Rare coins are valuable to collectors due to their scarcity, but those with a unique story behind them are among the most collectible specimens in the marketplace.
Here are four U.S. silver dollars that have achieved legendary status, thanks to their background and recent auction activity.
Flowing Hair Silver Dollars
The first dollar coins to be issued by the U.S. Government, these coins were minted for only two years: 1794 and 1795. Only 1,758 of these dollar coins were produced in the first year, and those were intended for use as souvenirs rather than legal tender.
Although the first specimens produced were deemed at the time to be of poor quality, these dollar coins have become among the most highly prized collectibles with numismatists and investors. A mint-grade specie sold at a record price of over $10.0 million in 2013.
Draped Bust Silver Dollars
These coins replaced the Flowing Hair silver dollars, and production ran from 1795 through 1803. The first Draped Bust dollar coins included a small eagle on the reverse side, which was replaced by the more common heraldic eagle in 1798.
The minting of all silver dollars was suspended in 1806, but production of the Draped Bust variety had stopped prior to that. A mintage of 1804 Draped Bust silver dollars was struck, but these coins were actually produced in 1834, to be used as gifts for trade visits by U.S. representatives to Asia.
Now, these 1804 specimens are among the most valuable and highly prized Draped Bust silver dollars. A mint condition specie sold at auction for $3.8 million in 2013. More recently, one collector bid over $10.5 million for a Draped Bust silver dollar at a Sothebys auction, but the bid did not meet the reserve price.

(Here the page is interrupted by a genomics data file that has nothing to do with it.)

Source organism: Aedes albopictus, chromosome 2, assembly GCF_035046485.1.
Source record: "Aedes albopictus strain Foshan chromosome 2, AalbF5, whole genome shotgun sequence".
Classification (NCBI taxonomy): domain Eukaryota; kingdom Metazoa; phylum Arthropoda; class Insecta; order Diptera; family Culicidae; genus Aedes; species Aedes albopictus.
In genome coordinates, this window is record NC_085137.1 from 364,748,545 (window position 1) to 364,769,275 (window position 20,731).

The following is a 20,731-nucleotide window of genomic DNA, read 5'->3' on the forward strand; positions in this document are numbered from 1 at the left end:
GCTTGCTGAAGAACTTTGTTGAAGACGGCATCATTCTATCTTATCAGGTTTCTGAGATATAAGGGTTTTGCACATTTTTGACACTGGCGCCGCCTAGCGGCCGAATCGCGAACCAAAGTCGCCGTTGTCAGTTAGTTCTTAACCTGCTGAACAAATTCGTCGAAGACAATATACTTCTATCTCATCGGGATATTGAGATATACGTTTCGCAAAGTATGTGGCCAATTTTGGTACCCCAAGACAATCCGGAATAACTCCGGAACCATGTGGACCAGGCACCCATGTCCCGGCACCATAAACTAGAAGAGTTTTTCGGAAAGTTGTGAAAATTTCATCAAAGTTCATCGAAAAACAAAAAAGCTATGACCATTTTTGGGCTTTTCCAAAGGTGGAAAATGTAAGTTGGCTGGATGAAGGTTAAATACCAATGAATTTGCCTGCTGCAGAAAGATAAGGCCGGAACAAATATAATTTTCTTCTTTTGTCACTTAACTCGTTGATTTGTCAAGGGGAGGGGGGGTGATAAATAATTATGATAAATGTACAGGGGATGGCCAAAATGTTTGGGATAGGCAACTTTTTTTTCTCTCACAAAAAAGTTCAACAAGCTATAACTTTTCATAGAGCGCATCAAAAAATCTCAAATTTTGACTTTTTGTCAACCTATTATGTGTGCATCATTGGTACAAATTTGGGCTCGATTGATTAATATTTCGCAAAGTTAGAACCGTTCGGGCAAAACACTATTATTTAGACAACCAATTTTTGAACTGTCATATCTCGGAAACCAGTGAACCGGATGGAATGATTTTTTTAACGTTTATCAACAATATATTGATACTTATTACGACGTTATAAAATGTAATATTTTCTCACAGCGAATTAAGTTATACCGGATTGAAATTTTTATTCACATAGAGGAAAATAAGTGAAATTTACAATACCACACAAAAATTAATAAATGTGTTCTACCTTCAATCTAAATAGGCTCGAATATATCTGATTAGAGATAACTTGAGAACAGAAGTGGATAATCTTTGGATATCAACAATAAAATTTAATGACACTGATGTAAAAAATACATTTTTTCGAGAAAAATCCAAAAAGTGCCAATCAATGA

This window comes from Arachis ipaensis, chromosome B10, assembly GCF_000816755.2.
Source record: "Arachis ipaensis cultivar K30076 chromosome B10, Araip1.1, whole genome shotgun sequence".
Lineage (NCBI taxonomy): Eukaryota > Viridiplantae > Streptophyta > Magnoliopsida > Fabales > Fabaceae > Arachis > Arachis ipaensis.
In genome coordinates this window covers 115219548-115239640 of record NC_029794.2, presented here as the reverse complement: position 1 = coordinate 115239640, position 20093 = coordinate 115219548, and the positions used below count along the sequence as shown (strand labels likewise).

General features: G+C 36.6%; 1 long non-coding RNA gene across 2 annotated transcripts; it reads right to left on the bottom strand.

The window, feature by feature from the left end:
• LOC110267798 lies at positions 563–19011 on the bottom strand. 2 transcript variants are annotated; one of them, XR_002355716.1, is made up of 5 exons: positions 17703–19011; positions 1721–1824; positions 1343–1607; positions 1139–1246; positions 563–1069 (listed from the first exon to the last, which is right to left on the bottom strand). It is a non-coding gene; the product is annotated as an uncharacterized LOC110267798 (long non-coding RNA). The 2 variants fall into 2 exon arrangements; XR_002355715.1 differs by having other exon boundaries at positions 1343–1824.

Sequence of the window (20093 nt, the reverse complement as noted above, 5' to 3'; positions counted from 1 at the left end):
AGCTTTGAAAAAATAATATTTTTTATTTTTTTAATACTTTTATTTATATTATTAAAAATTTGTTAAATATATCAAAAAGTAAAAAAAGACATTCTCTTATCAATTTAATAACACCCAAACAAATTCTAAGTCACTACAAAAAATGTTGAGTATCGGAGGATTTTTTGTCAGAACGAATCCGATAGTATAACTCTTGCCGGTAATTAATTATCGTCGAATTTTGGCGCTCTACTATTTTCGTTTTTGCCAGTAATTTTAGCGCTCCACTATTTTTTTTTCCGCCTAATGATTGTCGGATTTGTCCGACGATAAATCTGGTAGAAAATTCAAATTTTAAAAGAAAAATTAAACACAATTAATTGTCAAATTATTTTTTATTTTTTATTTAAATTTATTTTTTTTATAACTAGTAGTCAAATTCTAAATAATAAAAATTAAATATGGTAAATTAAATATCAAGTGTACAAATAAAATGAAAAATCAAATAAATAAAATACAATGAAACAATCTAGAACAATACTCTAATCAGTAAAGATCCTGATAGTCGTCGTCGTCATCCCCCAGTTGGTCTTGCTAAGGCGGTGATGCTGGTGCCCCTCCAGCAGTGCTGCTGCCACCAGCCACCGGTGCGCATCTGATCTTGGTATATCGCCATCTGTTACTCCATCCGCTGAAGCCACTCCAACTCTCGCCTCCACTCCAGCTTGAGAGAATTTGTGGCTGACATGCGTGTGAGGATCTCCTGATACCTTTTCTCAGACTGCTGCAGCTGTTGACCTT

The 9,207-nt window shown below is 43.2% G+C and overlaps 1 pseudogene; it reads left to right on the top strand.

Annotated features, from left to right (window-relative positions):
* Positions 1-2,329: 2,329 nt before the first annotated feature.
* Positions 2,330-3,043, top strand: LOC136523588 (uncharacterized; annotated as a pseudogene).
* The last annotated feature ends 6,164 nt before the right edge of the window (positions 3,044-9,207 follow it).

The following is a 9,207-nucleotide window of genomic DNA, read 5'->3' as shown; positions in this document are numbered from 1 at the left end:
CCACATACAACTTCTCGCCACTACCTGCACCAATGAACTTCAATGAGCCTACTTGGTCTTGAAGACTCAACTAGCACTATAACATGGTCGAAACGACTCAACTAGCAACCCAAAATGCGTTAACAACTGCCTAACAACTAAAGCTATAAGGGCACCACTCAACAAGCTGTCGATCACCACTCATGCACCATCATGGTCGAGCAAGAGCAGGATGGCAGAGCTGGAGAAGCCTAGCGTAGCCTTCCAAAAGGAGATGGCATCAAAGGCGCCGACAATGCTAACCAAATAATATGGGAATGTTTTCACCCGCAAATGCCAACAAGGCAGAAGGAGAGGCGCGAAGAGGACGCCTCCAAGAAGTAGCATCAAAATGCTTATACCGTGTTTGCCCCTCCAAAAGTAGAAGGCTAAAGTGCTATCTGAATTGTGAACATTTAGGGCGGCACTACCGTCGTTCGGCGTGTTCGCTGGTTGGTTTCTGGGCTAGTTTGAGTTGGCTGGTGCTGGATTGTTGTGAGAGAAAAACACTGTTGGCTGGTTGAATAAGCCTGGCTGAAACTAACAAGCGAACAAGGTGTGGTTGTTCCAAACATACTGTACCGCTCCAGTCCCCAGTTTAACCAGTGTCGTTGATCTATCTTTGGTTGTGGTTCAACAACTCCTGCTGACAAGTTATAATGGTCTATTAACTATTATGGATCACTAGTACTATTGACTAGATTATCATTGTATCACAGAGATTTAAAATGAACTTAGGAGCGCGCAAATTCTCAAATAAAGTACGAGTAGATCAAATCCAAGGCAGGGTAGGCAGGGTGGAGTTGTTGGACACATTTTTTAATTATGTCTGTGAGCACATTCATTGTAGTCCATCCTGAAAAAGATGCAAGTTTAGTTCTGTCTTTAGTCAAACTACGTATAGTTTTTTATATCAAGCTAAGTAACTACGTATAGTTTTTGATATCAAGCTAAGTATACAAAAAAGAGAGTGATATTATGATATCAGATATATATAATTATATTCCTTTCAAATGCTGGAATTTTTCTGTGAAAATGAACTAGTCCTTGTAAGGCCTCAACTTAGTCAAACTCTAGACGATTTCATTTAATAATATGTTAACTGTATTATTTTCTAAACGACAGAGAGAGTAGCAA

Seated Liberty Dollars
These one-dollar coins were minted in the US starting in 1840, and continued for over three decades. The passage of the Coinage Act of 1873 temporarily halted production of silver coins, and the Seated Liberty dollars were replaced by trade dollars.
During the years when the Seated Liberty dollars were minted, the California Gold Rush also occurred. The increased supply of gold made silver more valuable on a relative basis. Silver producers preferred bullion to currency due to the elevated prices, and few brought the metal to the mint to be struck into coins. As a result, the production runs for Seated Liberty dollars were small.
The motto In God We Trust was added to the reverse in 1866. Seated Liberty dollars that were minted before 1865, without the motto, are generally more highly valued, especially those of proof-grade quality.
1870-S Silver Dollars
Only 12 of these silver dollars are known to have been produced, making them among the rarest coins of this denomination according to coin experts. These specimens were struck at the San Francisco Mint in its inaugural year, but the coins themselves lack any mint marks, and no record exists of their production.
A mint-grade 1870-S Silver Dollar sold for $1.0 million in 2003, reflecting the rare and highly desirable nature of these coins. Future sales will likely fetch six figures, while those of the finest quality can be expected to sell above the 2003 auction price.